You enter Tyr through the caravan quarter, where strange outlanders and plodding merchant caravans clog the streets. The main avenue, called Caravan Way, winds toward Kalak’s ziggurat and supports caravansaries, outfitters, beast traders, inns, merchant houses, and wine shops. The assortment of goods and services here is good, though they come at a premium price. The caravan quarter bustles both night and day and is well patrolled; merchants pay the templars dearly for protection.

The caravan quarter butts up against the noble quarter. Here, nobles keep small, walled citadels, complete with slave quarters, gardens, guardhouses, and private apartments. Most of the nobles wisely contribute generous sums to the city coffers: those who do receive preferential protection from the half-giant patrols of the templars. Few nobles actually reside within the city walls, where their private armies are forbidden, preferring to pass their time on estates outside the walls.

A few townhouses lie scattered in other areas of Tyr. Some such villas were constructed by rising sons of old families while others have been relocated by Kalak, himself, to chastise particular noble houses. Whatever their origin, these islands of wealth provide prime targets to thieves and thugs. Tradesman reside in the next lower niche in Tyrian culture. Tradesmen’s districts spread across various sections of the city, home to most of the Tyrian citizenry.

Tradesmen occupy the uncomfortable cusp between slaves and freemen: though bound to a particular noble house and occupation, they possess minor rights to property and protection. A street in a tradesmen’s district will house the practitioners of a single craft or the craftsmen of a particular noble. These districts are Tyr’s monetary badlands, they hold little to steal and even less to buy or trade.

You can hardly spend a day in Tyr without passing sometime through the warrens, the slum quarter, which gives Tyr much of its infamy. This vast crumbling sprawl houses the impoverished, the desperate, the outcast, and the enslaved. Many residents of the warrens work as day laborers, setting out each morning to seek work on the plantations. More desperate occupants might even sell themselves at the slave market near the dust-choked wadi. Others turn to theft or murder for hire. Those incapable of work, even illegal work, beg door-to-door. One way or another, these oppressed people glean enough food and water to live another day. What little extra they might own comes from hard labor in sweatshop shanties at night. Life in the warrens is brutal and unforgiving.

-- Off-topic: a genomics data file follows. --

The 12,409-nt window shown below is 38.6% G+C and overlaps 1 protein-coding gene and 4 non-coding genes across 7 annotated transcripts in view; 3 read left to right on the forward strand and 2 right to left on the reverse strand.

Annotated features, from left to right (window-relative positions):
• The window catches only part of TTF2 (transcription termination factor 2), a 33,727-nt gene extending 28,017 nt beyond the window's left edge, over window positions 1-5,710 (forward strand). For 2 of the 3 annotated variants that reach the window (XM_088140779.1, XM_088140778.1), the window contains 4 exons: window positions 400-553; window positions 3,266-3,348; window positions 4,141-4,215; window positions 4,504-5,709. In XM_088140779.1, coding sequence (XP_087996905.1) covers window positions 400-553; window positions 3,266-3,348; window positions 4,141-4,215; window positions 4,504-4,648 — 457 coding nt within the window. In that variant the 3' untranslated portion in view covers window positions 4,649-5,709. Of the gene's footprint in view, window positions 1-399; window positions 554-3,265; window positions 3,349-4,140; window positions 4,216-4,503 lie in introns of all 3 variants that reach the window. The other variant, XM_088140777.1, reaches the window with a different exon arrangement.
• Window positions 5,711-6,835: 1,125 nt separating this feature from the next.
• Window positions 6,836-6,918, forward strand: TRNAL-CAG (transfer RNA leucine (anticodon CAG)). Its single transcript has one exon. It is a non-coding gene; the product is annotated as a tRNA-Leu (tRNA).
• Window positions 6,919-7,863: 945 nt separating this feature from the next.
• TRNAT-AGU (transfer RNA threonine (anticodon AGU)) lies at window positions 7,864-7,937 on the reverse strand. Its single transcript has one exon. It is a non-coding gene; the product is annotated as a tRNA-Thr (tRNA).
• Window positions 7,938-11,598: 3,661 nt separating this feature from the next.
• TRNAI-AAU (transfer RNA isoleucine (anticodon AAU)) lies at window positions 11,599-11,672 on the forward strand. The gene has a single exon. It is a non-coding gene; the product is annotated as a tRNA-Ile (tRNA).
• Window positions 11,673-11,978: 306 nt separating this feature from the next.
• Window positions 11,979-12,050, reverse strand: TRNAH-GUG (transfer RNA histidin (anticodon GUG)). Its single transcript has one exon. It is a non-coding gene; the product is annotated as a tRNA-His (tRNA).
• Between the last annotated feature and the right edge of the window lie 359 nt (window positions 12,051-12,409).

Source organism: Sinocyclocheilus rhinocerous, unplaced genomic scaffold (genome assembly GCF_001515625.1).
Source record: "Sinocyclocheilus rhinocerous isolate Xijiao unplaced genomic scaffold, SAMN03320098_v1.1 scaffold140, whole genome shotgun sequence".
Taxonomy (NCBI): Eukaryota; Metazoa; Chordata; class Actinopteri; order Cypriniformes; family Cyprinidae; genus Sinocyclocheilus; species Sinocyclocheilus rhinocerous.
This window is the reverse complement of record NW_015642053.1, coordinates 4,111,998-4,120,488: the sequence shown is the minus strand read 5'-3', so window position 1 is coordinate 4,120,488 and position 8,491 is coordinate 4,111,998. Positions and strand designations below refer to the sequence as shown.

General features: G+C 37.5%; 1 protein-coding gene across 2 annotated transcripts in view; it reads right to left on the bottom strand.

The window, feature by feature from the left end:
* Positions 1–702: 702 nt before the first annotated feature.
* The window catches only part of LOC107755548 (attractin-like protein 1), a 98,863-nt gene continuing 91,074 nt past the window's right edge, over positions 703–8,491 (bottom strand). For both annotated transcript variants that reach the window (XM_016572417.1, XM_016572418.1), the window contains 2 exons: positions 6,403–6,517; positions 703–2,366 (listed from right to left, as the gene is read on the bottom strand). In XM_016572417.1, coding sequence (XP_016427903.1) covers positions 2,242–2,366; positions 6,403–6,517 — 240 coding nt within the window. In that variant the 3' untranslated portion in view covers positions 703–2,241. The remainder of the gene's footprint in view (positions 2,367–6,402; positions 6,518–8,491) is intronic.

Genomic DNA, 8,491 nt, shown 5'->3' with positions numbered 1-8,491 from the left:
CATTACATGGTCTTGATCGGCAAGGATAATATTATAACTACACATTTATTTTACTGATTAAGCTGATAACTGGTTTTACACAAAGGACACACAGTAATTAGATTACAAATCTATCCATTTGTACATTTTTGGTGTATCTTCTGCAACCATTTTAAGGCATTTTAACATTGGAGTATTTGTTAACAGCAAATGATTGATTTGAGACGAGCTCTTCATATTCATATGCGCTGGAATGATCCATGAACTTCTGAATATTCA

The darkest section in the warrens is the elven quarter. Treated as near-criminal outcasts by the rest of Tyr, the elves have settled their own portion of the slums, closer to the base of the ziggurat than others would find comfortable. Here they live, little bothered by templars or nobles, who consider them inconsequential vermin. Runaways, rebels, and murderers all find shelter in the narrow streets of the elven quarter. When the templars stage their rare incursions into the elven quarter, they go heavily armed, with a squad of half-giant guards at their heels. The elven quarter gives the slum its true notoriety. Here, you can literally buy or sell anything, if you have the coin or charisma to do so. Elven merchants boast that they will someday sell even the bones of your grandmother on a back street of the elven market. Indeed, they may already have. This trading acumen both sustains and justifies the elven quarter. The canny elves bring in exotic and sometimes priceless items from the ruins in the wilderness, items prized by Tyrian nobles. Even so, a deal struck in the elven quarter is anything but sure, for thieves, muggers, renegade wizards, and swindlers abound. A 50% markdown little compensates a buyer who loses his life.

Now, armed with knowledge gleaned in an hour upon the Tyrian streets, you set out to explore the brutal city of Tyr. Of course, much of the knowledge came in rumor rather than fact.


Love it. A vibrant and compelling setting. I do have one question, as a point of story, what do you mean by “This is where you find House Wavir and turn in the caravan with its intact shipment. Without much concern, the representants of House Wavir pay your reward.”?

Who/What are the Wavir? Reward (nice)? and reward for …?

Approaching Tyr

Ack, I apologize. This information is adapted from some 2e module source material I’m using to introduce the initial setup for our game. I forgot to edit out that specific plot hook. House Wavir is a major trade house (one of the big ones, and also one with perhaps less ludicrous business practices), and this plot hook assumes any of you arrived in Tyr as a caravan guard — a popular way for able-bodied travellers to most safely afford a trek across the desert. I’m going to edit this now, but if anyone wants to use this plot hook as part of their character background, that is fine. However as for reward, we will assume this compensation has happened beforehand and exists as your previous gear/held money.

Approaching Tyr